Korean Domestics Top Operating Cost Study

Samir Syed
by Samir Syed
korean domestics top operating cost study

Montreal's largest French language daily has published a study on its site comparing 250 vehicles available for sale in Canada on the basis of MRSP, city fuel consumption, highway fuel consumption. Even better, La Presse published the numbers in a Microsoft Excel file where the findings & methodology are bare for all to see, giving full license to challenge the article's findings. (Imagine Car & Driver or Consumer Reports doing this!) For example, the study's author, Canadian auto-journalist Alain McKenna, states that American cars top the study by having the lowest operating cost per year. When I sorted the file, I noticed the top three cars were The Chevrolet Aveo, the Pontiac Wave and the Suzuki Swift+. If by "American", he means "Captive Korean imports badged by General Motors", I suppose he has a point. He also fails to consider depreciation and maintenance expenses, which tend to be much higher on domestics. Still, it's quite an interesting spreadsheet to review if you're a numbers geek like I am. McKenna also points out that some of the cheapest vehicles are not what you'd expect, noting that three pick-ups, The Ford Ranger, Chevrolet Colorado and the Mazda B2300, all beat out the Toyota Prius. Speaking of the Prius, where did it end up? In 67th place, just edging out the V6 Mustang by $0.04/100 km of operation.

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4 of 13 comments
  • Steven Lang Steven Lang on Mar 18, 2008

    Ok, barring the Metros & Swifts of the world, the most economical used compact cars to own would most likely be... 1998 - 2000 model year 1) Mitsubishi Mirage 2) Suzuki Esteem 3) Dodge Neon (assuming the head gasket's been replaced by a factory unit) 4) Mazda Protege Get a 4-cylinder, 5-speed base version with less than 100k on it and you may be looking at another 10 years of joy free motoring if you live in a temperate climate.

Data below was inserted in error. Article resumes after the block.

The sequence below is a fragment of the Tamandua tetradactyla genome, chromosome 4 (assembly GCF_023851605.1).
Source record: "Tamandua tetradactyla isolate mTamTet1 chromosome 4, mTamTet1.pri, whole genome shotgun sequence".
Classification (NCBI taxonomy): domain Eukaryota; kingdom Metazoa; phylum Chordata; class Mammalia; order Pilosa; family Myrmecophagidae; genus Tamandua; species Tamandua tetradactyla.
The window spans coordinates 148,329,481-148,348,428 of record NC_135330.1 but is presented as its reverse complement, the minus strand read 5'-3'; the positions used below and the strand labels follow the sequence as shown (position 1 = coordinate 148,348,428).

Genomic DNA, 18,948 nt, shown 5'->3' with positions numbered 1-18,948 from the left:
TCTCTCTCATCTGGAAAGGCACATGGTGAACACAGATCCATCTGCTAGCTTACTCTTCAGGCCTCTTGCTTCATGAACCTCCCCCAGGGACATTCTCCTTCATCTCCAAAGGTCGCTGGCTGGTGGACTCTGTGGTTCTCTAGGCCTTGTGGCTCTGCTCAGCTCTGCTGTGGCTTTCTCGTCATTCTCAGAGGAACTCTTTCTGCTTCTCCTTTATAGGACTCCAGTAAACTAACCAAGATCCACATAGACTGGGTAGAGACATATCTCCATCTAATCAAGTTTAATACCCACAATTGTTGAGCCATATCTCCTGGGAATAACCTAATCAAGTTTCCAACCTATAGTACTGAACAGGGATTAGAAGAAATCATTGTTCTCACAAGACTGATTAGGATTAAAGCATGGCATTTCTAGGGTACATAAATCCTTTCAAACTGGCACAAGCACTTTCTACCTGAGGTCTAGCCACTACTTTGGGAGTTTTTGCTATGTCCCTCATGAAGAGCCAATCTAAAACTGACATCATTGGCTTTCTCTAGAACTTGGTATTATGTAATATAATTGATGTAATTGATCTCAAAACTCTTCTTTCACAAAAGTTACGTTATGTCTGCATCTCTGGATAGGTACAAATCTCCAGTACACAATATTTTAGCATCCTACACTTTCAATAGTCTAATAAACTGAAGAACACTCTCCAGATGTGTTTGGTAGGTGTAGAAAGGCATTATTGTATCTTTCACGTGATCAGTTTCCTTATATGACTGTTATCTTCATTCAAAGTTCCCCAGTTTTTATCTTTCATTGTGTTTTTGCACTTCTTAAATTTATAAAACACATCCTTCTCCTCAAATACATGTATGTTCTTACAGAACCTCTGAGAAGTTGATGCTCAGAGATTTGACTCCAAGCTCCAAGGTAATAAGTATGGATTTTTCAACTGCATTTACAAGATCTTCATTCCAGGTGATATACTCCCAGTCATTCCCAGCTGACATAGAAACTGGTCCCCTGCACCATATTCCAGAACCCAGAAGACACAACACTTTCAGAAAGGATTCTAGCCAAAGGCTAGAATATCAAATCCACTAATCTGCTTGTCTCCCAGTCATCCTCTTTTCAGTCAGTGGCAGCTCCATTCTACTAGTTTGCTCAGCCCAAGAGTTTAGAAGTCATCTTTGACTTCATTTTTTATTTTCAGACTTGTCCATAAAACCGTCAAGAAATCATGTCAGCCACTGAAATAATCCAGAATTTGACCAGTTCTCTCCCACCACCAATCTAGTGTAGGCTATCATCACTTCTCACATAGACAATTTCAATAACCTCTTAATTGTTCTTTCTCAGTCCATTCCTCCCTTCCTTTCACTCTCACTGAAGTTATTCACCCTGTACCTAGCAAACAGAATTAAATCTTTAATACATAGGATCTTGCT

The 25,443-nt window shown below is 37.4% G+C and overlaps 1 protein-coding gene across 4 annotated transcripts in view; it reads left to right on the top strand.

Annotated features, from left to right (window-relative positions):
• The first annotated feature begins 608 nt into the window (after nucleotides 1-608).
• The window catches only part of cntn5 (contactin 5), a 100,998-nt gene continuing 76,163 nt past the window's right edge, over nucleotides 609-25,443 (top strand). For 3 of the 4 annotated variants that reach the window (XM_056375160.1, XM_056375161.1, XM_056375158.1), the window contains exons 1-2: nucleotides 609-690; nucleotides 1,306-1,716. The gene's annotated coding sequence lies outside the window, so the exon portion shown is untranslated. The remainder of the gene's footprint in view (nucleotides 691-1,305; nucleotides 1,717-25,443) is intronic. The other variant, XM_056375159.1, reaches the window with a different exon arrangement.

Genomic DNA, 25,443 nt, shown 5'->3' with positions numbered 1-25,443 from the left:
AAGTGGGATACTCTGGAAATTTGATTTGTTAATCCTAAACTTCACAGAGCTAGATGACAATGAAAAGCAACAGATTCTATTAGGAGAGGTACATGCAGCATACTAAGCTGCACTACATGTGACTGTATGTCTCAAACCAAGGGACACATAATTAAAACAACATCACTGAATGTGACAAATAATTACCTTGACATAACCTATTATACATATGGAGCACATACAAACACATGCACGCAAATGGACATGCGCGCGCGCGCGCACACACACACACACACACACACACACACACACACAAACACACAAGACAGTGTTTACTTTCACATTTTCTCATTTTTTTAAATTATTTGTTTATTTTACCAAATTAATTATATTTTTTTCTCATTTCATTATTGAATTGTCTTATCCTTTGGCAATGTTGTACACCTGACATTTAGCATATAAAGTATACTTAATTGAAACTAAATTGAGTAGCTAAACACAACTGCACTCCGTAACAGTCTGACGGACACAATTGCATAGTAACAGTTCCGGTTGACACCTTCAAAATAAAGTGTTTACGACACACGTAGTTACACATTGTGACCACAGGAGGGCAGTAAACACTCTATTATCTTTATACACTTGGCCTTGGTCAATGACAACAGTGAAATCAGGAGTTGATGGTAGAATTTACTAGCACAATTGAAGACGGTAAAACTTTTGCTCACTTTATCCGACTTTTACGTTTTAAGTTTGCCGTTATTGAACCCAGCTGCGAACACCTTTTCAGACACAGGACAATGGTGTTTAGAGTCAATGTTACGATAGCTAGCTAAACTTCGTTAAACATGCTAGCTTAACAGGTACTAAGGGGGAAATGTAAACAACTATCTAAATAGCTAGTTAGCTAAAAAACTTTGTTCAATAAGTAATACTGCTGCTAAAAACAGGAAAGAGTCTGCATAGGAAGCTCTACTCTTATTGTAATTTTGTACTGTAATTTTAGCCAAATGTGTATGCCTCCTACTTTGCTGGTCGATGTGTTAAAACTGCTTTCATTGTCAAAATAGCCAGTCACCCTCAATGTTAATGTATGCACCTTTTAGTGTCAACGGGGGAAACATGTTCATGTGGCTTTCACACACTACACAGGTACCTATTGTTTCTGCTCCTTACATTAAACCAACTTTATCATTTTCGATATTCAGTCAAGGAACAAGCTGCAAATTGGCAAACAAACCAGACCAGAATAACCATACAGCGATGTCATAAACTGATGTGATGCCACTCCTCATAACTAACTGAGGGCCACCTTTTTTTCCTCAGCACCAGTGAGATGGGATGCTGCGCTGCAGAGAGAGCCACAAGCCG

• Menno Menno on Mar 19, 2008

    Had a Neon. Nix that as anything resembling a reliable used car! Ours was supposedly the first Neons with the "good" head gaskets, 1999 (incidentally, built in Toluca, Mexico). Nope, it was Krap. Blew up before the warrantee was done, but the dealer fixed it and charged it to the "extended warrantee" that he included in the deal (because by this time, he'd had 4 years of selling these POS's and knew Chrysler wouldn't want to fix it). The "improved" head gasket also blew. Just after I broomed the car. The dealer called me to whine about how the new owner just called and had a blown head gasket like 2 weeks after we traded it. Hence, DaimlerChrysler finally threw in the towel on designing four cylinder engines and utilized Hyundai technology on the new all alloy engines built in a co-owned factory in Dundee, Michigan. (Interestingly, neither Hyundai nor Mitsubishi are using engines built in this plant - they just own 1/3 each). Hyundai is busy building their own 4 cylinder engine plant at Montgomery. They've already got a vastly improved version of the engine which was all new for 2006, in their early 2009 cars. Mitsubishi may end up using Dundee built engines once they either move Lancer production to Illinois, or when the all-new Lancer based Galant is introduced in a year or two (presumably it will resemble the Galant ZT show car).

  • Windswords Windswords on Mar 19, 2008

    menno, I have a friends that have driven Neons and have been totally satisfied with them. They are great for what they are, cheap, econimical transportation with (for their time) good driving dynamics especially if they're optioned right. Many wish that Chrysler had updated the Neon instead of going with the Caliber. Once the new head gaskets were implemented the issue pretty much disappeared. I believe in your case the place that installed the new gasket didn't do it properly. It's not a simple bolt on procedure. That is the number one reason new head gaskets fail, it's almost never a faulty gasket.

  • David C. Holzman David C. Holzman on Mar 19, 2008

    Despite it's fault, this has generated very interesting discussion. Numbers are always a great place to start. (Right, Robert?) Thanks, Samir.